by Anja Weinberger
Sigfrid Karg-Elert – one of the great “forgotten” composers
Siegfried was born in Oberndorf am Neckar in 1877 as one of 12 children in the Karg family. Even the little three-year-old boy displayed an almost morbid enthusiasm for bells and could be kept busy for hours with numbers and arithmetic problems.
In 1883, the family moved to Leipzig, where 11-year-old Siegfried sang in the choir of St. John’s Church. There his absolute ear was noticed and the choir conductor Bruno Röthig supported the young talent to the best of his ability.
Despite all his enthusiasm for music, he had to attend the teachers’ seminar in Grimma, following the wishes of his legal guardians. In his free time, however, he devoted himself to the oboe, the piano and composition, and eventually landed a position as oboist in the Markranstadt town band.
In 1896 he presented some works to the then very well-known conductor and composer Emil Nikolaus von Reznicek, who immediately placed him with a scholarship to the Leipzig Conservatory.
From 1901 he lived in Weimar as a piano teacher and pianist. Now he changed his name by deleting both E’s in his first name and adding his mother’s maiden name to his last name. By the former he hoped to avoid possible Jewish echoes, and the latter simply seemed more interesting to him in order to attract students and concert offers. A career as a pianist was now within reach.
But then, in 1904, Sigfrid Karg-Elert met Edvard Grieg, who on the one hand encouraged him to devote himself exclusively to composition, and on the other established connections with several influential publishers who were immediately interested. It was in this way that he finally came to the organ. For the publisher Carl Simon introduced him to the art harmonium, and then years later the Gewandhaus organist Paul Homeyer asked for arrangements of the harmonium works he had written for the concert organ. From 1909 on, Karg-Elert’s grandiose organ music came into being.
He experienced the war as a regimental musician and sat in the infantry orchestra right next to Carl Bartuzat, the first flutist of the Leipzig Gewandhaus Orchestra. He familiarized him with the Boehm flute, which had a difficult start in Germany. And so he was able to write the works that we flutists hate and love in equal measure today. Karg-Elert immediately understood the new tonal and technical possibilities offered by the Boehm flute and then exploited this wide palette to the utmost. The result is five masterpieces that challenge the entire musician technically, musically and physically, but in return present us with a completely new world of sound.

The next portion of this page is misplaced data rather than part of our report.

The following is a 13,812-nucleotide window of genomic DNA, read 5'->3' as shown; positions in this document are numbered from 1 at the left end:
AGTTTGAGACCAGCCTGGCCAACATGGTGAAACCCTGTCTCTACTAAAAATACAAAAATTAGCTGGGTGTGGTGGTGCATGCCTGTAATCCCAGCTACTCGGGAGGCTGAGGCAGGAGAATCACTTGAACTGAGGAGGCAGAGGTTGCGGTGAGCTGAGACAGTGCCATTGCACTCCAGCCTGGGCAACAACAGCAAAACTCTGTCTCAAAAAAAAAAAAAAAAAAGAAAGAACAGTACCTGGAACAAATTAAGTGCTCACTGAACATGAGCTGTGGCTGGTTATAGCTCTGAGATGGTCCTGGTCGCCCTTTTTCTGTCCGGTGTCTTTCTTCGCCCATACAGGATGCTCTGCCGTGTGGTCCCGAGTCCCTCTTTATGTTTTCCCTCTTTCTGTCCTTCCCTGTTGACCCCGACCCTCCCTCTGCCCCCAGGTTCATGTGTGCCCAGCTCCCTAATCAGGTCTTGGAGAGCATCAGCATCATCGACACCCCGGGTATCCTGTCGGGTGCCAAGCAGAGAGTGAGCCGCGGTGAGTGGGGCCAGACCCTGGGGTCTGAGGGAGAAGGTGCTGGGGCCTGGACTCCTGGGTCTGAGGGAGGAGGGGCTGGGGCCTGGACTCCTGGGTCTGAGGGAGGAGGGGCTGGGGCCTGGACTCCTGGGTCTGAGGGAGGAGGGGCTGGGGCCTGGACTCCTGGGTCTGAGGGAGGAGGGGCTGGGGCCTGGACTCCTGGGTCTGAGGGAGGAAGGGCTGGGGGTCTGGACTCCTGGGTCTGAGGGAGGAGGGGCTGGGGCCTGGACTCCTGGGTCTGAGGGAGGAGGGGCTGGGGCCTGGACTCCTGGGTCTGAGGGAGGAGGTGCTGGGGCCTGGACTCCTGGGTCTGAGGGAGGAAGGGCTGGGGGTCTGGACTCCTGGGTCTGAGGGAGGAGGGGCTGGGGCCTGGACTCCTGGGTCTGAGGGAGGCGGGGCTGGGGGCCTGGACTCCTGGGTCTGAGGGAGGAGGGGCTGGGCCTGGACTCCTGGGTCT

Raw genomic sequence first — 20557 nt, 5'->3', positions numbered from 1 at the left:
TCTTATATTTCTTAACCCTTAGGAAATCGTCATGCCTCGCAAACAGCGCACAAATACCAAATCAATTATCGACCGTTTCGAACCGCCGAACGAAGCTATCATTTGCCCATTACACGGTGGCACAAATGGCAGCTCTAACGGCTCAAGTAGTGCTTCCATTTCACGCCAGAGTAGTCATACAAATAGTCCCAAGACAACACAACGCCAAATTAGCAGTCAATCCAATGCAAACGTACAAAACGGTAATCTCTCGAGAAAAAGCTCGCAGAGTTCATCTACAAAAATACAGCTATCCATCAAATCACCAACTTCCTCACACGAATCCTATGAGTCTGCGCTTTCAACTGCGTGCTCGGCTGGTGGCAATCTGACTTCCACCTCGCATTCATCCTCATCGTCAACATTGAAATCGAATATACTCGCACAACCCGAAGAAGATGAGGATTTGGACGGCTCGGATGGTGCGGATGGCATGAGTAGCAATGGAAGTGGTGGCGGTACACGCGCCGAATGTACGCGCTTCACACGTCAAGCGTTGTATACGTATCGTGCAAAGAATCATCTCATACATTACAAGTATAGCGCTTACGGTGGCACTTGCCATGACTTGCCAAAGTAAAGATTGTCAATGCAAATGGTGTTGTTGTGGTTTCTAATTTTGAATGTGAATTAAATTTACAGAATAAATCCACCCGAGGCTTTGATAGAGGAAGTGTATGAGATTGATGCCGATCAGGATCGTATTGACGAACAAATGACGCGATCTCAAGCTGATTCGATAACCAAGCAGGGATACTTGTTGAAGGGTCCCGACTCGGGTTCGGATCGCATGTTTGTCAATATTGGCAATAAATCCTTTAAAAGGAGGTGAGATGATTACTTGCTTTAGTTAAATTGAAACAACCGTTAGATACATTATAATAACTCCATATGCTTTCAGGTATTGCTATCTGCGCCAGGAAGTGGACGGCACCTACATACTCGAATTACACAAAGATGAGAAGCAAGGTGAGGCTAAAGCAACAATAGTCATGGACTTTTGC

Without technical studies there is nothing to be done, and so the composer immediately put 30 caprices on the flutist’s music stand, which illuminate all concerns of modern music and explore “the immense technical possibilities of the Boehm flute” (Karg-Elert in the preface).
From 1919 Sigfrid Karg-Elert taught music theory and composition at the Leipzig Conservatory as Max Reger’s successor.
His Polaristische Klang- und Tonalitätslehre (Polaristic Theory of Sound and Tonality) of 1931 stands at the end of a long series of music-theoretical writings. He himself regarded harmonology as his life’s work, in which he attempted to restructure the major/minor system with all its centuries-old regularities. Similar things happened everywhere in the musical world during this time. One only has to think of Schoenberg’s twelve-tone technique and the French polytonality.
In the English-speaking world, his organ music in particular was enthusiastically received. A twelve-day Karg Elert Festival was held in London in 1930, and he became an honorary member of the London Royal College of Organists. In 1932 he then traveled throughout America as a concert organist.
The creeping nationalization of German musical life visibly worsened Karg-Elert’s position in Leipzig from the late 1920s. He, who was more internationally oriented, quickly became seriously ill after his return from the U.S. and died in 1933 at only 55 years of age.
German National Socialism negated Karg-Elert’s work. After his death, the name of the non-Jewish composer Karg-Elert was included in the first edition of the infamous “Encyclopedia of Jews in Music.” Thus, the compositions of the extraordinarily imaginative, eccentric musician, who today is considered the quintessential Art Nouveau composer, were not heard for a long time. After the war, a new generation of musicians was already waiting in the wings, and Karg-Elert’s great music was forgotten.
We flutists know Karg-Elert’s name well, but never pronounce it without a certain reverence. Because his works are … difficult. There is simply no other way to express it. However, they offer an abundance of highly romantic phrases, let us revel in clouds of sound and lure us into the most diverse worlds of feeling. As an example, here are just the movement names of the Suite pointillistique for flute and piano: Lightly moving – Extremely stretched (The sick moon) – Scherzo (Diavolina and Innocenz) – Weighty, broad. His chamber music occupies an important place in the flute literature, bridging the gap from late Romanticism to free-tonal Expressionism. Its technical refinements show that Karg-Elert was a precise and interested connoisseur of the Boehm flute, which had just become fashionable at the time. The B-flat major sonata is dedicated to his colleague at the neighboring console, Carl Bartuzat.
He probably created his flutistic masterpiece with the Sonata appassionata – the first German work for solo flute in the 20th century. This genre, so long forgotten, should now experience an enormous revival.
Adorjan, Andras (Hrsg.) u.a.: Lexikon der Flöte, Laaber 2009
Blume, Friedrich (Hrsg.): Musik in Geschichte und Gegenwart, Berlin 2004
Schenk, Paul: Sigfrid Karg–Elert. Eine monographische Skizze mit vollst. Werkverz., Leipzig 1927